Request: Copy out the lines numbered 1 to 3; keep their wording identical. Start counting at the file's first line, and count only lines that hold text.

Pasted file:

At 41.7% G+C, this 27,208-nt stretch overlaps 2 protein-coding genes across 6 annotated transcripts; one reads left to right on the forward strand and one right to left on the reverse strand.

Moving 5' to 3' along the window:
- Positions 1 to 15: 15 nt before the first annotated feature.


At 41.7% G+C, this 27,208-nt stretch overlaps 2 protein-coding genes across 6 annotated transcripts; one reads left to right on the forward strand and one right to left on the reverse strand.

Moving 5' to 3' along the window:
- Positions 1 to 15: 15 nt before the first annotated feature.